Is there a time to let a person mourn? Let’s plunge into the Deeper Waters and find out.
For this series of posts, I am going to look at things Christians say to other Christians going through divorce that is well-meaning, but wrong. I plan to say why it is wrong to say it and what can be said instead. Again, none of this is to doubt that people mean well when they say these things, but they do more harm than good.
I still remember it well. I was ringing up some customers at my store and well, going through a divorce, I wasn’t in the best of moods. It wasn’t anger. It was sadness. At the end, the customers said to me, “You should smile more. God loves you.”
I remember being hurt even more by that statement.
Why would that be?
Why you shouldn’t say this:
None of this is to deny the truth that God loves us and yes, a divorced person needs to remember that, but there is a time and a place to say that. I can grant these people didn’t know what I was going through, but in reality, that’s part of the problem. Had they known and said the same thing, it would actually be worse.
I follow a simple kind of rule for this. Let’s suppose we have a Christian married couple who have struggled for years to have a child and are not having any luck. Naturally, they are quite depressed by their bad luck. Would you say the same thing to them?
The intent is to no doubt remind someone of a truth that is good, but the problem is that it ignores why the person is sad in the first place. It ignores why they’re grieving and goes straight to the result. It’s treating the disease without dealing with the root.
I have said before that if your theology contradicts Jesus, it’s wrong. Go and look at Jesus praying in the garden and saying His soul is overwhelmed with sorrow to the point of death. Does anyone think for a moment that He doubted that God loved Him?
When a person is going through a divorce, they are grieving. It is a kind of death. Just saying “God loves you” doesn’t remove that pain. When I had my back surgery as a teenager, I could be told “God loves you” all day long, but I had to take medicine for physical pain. Why think it’s different with mental and emotional pain?
I don’t want to give false motives to people, but could we sometimes say this because we are uncomfortable by the pain of others and want to say something to alleviate our own discomfort? Could it also be we think a life of joy means being happy all the time? There is a time and place for a Christian to be sad.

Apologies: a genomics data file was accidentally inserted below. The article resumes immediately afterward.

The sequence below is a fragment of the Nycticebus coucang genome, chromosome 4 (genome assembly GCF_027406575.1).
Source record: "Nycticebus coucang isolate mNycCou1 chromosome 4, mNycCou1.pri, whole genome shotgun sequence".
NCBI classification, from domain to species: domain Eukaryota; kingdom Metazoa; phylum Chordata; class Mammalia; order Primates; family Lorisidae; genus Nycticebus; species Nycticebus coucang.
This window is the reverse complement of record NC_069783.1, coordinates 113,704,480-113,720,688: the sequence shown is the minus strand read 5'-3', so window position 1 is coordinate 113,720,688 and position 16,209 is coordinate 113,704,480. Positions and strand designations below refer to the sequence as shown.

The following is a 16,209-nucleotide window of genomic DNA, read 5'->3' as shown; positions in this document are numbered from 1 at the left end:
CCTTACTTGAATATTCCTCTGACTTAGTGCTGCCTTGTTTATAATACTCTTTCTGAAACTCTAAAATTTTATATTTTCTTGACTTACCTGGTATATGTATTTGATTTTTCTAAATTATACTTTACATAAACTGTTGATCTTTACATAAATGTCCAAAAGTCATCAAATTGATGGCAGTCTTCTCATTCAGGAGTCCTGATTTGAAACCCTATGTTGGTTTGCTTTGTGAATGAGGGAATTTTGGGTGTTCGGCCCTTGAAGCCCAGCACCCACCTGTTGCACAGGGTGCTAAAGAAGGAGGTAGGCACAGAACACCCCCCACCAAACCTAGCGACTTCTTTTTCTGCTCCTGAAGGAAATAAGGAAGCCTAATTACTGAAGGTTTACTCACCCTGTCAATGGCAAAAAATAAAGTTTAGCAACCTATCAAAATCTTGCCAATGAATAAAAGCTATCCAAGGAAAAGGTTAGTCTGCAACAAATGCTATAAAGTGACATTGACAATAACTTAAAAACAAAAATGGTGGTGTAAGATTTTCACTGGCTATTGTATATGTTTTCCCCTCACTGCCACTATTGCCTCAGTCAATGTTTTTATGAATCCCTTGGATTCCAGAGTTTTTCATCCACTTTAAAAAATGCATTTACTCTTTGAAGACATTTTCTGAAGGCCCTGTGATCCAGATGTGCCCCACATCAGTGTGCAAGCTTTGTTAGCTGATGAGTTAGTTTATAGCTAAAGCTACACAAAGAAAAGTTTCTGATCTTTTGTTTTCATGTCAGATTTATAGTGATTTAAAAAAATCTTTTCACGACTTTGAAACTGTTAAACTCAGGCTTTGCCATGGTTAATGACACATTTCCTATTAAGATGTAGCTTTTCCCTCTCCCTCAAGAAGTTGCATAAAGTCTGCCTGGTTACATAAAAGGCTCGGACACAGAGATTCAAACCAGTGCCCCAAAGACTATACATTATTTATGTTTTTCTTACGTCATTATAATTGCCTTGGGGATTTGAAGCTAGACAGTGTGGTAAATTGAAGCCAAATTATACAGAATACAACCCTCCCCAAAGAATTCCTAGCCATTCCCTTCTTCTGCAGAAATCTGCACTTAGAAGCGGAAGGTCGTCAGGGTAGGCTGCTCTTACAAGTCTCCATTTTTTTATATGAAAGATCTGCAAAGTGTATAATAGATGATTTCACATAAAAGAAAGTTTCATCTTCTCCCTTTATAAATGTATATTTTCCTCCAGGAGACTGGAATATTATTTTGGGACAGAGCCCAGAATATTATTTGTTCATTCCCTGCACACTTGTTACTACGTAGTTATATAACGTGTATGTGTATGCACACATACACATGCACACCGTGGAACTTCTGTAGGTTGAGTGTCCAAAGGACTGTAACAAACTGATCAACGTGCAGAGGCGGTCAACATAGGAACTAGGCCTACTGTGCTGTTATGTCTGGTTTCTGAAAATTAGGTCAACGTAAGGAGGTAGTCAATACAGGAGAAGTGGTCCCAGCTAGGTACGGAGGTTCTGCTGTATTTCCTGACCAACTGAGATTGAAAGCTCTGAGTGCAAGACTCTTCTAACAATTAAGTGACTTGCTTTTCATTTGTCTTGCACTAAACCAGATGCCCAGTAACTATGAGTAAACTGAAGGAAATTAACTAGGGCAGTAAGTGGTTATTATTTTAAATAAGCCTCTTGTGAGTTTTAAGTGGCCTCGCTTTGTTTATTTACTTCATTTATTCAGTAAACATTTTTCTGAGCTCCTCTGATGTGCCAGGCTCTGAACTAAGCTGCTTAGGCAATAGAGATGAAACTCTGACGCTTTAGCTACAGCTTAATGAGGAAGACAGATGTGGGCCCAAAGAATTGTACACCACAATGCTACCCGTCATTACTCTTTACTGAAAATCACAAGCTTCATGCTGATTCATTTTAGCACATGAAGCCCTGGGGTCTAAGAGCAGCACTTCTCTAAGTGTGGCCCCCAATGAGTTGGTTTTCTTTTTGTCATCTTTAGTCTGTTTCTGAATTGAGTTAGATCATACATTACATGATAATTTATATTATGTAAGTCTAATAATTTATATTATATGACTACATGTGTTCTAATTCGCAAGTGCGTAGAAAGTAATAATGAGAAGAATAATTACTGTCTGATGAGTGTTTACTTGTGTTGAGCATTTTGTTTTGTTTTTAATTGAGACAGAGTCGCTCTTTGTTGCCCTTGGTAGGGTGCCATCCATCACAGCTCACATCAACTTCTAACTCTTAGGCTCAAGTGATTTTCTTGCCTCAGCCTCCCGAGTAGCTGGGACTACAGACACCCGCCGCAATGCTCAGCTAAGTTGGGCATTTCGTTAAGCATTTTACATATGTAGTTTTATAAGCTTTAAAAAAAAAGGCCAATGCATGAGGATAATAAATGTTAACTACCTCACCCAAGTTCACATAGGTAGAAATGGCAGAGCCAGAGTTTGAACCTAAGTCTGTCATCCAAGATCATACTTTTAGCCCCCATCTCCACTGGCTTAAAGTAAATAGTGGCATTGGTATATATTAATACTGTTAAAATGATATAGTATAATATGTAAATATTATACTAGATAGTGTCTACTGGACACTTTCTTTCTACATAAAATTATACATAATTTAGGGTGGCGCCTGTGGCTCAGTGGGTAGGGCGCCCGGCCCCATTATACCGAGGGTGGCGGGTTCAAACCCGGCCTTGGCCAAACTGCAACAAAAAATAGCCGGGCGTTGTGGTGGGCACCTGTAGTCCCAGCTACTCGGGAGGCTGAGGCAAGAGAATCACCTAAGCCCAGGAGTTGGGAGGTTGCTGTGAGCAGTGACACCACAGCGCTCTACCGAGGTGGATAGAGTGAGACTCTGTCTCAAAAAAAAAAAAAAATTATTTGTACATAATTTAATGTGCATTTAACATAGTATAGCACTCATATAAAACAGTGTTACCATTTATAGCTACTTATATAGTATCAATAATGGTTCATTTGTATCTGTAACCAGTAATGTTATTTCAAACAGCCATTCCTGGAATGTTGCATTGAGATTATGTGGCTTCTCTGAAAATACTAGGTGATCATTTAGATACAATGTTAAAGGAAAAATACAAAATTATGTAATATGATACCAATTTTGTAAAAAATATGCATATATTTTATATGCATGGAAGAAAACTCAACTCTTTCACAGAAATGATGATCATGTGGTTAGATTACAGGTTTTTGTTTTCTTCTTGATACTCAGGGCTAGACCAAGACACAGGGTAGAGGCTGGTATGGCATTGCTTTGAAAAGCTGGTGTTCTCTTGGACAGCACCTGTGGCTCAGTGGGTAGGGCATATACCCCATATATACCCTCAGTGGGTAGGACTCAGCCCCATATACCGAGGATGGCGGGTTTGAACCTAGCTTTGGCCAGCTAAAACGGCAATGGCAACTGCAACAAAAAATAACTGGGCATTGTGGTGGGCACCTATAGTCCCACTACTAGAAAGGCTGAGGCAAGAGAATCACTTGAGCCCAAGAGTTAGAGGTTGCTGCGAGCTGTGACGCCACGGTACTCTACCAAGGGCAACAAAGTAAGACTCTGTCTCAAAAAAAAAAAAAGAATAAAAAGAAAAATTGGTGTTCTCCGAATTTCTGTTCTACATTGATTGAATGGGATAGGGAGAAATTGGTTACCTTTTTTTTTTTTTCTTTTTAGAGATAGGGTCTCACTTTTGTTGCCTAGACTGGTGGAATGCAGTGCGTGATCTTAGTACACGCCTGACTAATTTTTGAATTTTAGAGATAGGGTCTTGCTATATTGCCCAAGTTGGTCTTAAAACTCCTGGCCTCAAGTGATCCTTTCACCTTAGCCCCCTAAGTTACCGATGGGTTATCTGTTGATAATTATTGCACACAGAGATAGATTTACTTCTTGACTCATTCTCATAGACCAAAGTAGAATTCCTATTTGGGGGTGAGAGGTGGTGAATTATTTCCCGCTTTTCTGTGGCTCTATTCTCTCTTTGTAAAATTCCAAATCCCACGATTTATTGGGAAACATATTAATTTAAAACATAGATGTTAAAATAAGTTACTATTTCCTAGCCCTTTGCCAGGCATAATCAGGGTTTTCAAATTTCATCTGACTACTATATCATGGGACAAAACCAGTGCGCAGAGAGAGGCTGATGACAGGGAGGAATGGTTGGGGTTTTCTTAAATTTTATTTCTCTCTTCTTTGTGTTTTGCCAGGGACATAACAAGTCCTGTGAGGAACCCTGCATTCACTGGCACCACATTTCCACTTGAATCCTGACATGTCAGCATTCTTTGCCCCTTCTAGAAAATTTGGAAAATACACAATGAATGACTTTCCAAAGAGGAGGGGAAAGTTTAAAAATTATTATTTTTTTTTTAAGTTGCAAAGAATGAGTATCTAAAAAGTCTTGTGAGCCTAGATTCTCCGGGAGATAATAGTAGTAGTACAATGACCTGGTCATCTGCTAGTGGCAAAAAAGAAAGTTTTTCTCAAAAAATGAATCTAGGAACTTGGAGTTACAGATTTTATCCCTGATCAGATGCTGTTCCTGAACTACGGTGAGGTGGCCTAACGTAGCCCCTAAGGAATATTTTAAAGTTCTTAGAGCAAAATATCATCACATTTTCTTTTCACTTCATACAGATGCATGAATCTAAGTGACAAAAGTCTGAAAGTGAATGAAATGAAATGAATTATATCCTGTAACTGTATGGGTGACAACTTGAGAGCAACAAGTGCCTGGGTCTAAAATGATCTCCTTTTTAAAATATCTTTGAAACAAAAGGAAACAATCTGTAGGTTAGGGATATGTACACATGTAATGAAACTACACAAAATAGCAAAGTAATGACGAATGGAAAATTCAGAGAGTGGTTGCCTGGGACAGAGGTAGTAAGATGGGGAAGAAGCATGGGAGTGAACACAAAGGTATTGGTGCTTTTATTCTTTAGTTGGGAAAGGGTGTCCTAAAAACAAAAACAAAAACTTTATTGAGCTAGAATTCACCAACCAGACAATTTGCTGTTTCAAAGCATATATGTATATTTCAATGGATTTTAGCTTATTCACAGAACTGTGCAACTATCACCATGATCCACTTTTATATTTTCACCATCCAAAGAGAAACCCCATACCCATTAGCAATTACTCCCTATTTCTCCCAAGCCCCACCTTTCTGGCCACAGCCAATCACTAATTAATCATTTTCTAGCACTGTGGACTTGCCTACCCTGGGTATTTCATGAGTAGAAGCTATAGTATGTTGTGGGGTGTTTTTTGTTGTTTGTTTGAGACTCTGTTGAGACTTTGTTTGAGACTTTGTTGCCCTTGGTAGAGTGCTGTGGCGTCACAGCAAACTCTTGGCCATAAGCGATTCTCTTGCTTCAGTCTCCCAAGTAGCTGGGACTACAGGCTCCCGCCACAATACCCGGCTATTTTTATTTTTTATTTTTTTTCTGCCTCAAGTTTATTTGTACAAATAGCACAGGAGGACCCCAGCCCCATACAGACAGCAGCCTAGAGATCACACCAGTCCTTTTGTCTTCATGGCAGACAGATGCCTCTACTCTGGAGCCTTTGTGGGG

What to say instead:
In this case, maybe nothing. We get on Job’s friends rightly for what they said to Job, but they did something right. At the start of his suffering when they visited him, they just say with him for a week and said nothing. Sometimes, someone just needs you to be there with them. They don’t want to hear platitudes meant to make them feel good. Those are often insulting.
They just want a friend.
One of the best gifts I have had is a friend who has had me over for a game night or gone to a movie. Why do I play Final Fantasy XIV with friends? That for a moment allows me to be someone who is not a divorced person so much as an adventurer traveling with friends. The fellowship is the gift.
This is not to say there is no time for words or solutions to problems or answers to questions, but let wisdom tell you when is and isn’t the time. Just saying God loves you comes off as saying that the reason for your pain doesn’t matter. Move past it. It would be nice if it was that simple, but it isn’t.
Not only that, you can get the Gideon response. When Gideon was told the Lord was with him as a mighty warrior, he asked then why Israel was being defeated by these armies? We know it was because of the sin of the nation, but Gideon did ask a real question. Someone going through suffering can say “I know God loves me, but why am I going through this?” The Christian in response answering this can too often try to divine the will of God, which will only lead to pain.
Ultimately, instead of just telling them about the love of God, one of the best things you can do is be the love of God. For me, it’s been the support of friends on Facebook, donors to the ministry, people around me wanting to do fun things with me, etc. I understand that for some of you on Facebook and other places, words can be about the most that can be given, but many of those words have been kind and uplifting and just expressing sorrow for me and doing what Paul said to do, mourn with those who mourn.
I can tell you on my end, something has died. It is in a way the past, present, and future. The past has died in that I have to look and say “What was true and what was a lie?” The present has died in that I deal with the divorce constantly throughout the day and wish my station in life was different. The future has died in that what I had hoped to be will not come to pass and I wonder if I will ever find love again.
None of this is permanent. I realize I do not live in a hopeless situation. Plenty of people recover from divorce and plenty remarry and find love again. I am just saying that this is the way the situation looks for the time being. Those of you who have come alongside of me have acknowledged that knowingly or unknowingly.
In essence, just knowing people are there can be enough. Divorce can hit you with an emptiness because someone who was part of you, someone you were one flesh with, is gone suddenly and it is forcefully and by intention. That makes it different from death, unless the death is suicide. Friends tell you that you are not entirely alone. They are different from family also in that friends are people who have no blood obligation to love.
So my friends, I know that God loves me, but right now, what I have been grateful to have is not theology in words, but theology in actions. Don’t just tell me and others going through divorce that God loves us. Be God’s love for us.
(And I affirm the virgin birth)